State Street Corporation has released the results of its institutional investor hedge fund survey. Survey respondents included global corporate, public and government pension plans, and endowments and foundations with combined investable assets totaling more than $1.2 trillion.
The results of the survey show that a majority of institutional investors intend to add to hedge fund holdings in their portfolios over the next three years as they strive for better risk-adjusted returns and broader diversification, according to State Street. However, investors also differ greatly on the preferred way to invest in this asset class.
“Given the uncertainty of the world’s financial markets, it’s no surprise that institutional investors are looking to hedge fund strategies to maximize their portfolios’ risk-adjusted performance,” said Gary Enos, executive vice president and head of alternative investment services for State Street. “The findings of our survey also support the trend that we have seen in which new entrants to the asset class choose the fund of funds approach, while those with more experience in this asset class continue to favor direct investing.”
According to the State Street survey, one-third of institutional investors responding to the survey have at least 10% of their portfolios invested in hedge funds today, while half intend to have 10% or more invested in alternative strategies by 2007. At the time, 16% said they were not invested in hedge funds, but all plan to have some allocation to the asset class by 2007. The largest increase will come from public and government pension plans, the survey found.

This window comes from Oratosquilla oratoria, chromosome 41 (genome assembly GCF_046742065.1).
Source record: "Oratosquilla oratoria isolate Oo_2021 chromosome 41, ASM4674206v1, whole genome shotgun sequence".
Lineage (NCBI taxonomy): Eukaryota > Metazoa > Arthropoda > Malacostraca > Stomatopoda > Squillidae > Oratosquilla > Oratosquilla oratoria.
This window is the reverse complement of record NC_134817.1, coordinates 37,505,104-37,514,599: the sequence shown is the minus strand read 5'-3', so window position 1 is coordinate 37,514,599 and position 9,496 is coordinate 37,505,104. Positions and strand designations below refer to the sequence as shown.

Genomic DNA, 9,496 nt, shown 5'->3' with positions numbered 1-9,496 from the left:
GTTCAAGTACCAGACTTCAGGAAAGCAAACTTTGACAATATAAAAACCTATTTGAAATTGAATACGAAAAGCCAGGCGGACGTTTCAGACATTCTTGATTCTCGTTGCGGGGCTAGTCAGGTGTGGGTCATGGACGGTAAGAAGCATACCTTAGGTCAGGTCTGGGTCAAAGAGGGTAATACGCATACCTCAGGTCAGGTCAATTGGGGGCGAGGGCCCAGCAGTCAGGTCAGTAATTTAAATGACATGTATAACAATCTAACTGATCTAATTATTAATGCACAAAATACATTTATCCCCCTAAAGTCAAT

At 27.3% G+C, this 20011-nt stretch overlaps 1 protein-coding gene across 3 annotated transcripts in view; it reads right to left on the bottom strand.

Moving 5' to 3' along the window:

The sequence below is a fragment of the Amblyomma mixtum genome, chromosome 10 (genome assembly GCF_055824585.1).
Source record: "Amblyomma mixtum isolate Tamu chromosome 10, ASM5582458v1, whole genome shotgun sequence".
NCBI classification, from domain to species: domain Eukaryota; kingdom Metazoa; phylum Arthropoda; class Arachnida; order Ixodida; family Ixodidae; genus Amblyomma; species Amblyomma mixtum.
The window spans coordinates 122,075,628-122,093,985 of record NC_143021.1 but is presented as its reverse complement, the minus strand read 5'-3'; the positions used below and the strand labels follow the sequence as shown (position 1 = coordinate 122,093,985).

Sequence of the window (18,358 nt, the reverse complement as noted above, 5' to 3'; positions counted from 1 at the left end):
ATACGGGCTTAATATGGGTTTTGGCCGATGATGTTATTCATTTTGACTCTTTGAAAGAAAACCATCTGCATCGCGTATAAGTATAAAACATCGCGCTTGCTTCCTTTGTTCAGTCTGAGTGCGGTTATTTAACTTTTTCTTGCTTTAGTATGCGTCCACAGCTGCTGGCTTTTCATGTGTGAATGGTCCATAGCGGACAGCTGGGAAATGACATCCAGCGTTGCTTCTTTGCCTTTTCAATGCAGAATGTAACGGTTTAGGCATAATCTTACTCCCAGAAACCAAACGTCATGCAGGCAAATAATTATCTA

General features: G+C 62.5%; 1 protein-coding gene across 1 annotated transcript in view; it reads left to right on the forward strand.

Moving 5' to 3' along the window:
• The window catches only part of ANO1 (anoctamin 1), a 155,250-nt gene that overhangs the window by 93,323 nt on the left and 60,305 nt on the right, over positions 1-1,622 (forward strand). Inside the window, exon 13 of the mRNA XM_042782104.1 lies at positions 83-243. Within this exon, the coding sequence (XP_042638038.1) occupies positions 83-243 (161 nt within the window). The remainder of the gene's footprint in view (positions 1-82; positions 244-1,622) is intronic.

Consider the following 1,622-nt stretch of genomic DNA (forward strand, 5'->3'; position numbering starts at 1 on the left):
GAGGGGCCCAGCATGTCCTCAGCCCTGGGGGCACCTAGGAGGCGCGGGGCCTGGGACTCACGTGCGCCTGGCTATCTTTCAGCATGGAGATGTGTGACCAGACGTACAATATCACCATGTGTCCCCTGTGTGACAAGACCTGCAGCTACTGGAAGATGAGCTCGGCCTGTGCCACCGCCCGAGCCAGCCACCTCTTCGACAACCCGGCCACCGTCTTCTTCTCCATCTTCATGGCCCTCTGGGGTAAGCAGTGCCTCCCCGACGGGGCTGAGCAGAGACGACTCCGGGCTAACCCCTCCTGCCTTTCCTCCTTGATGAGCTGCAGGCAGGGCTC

“Hedge fund investing is obviously here to stay,” said Enos. “As institutional investors become increasingly more familiar with hedge funds, it is important that we, as service providers, have the right solutions in place to meet this demand.”
More than half of the survey respondents said they prefer investing directly in hedge funds, rather than funds of hedge funds or investable hedge fund indices. Investors who began investing in the asset class over the last year (7% of survey participants), said they preferred only funds of hedge funds. Those who have been investing in hedge funds for a year or more said they prefer direct investing with single managers, with a combination of single manager and funds of funds as the second most popular approach, the survey found.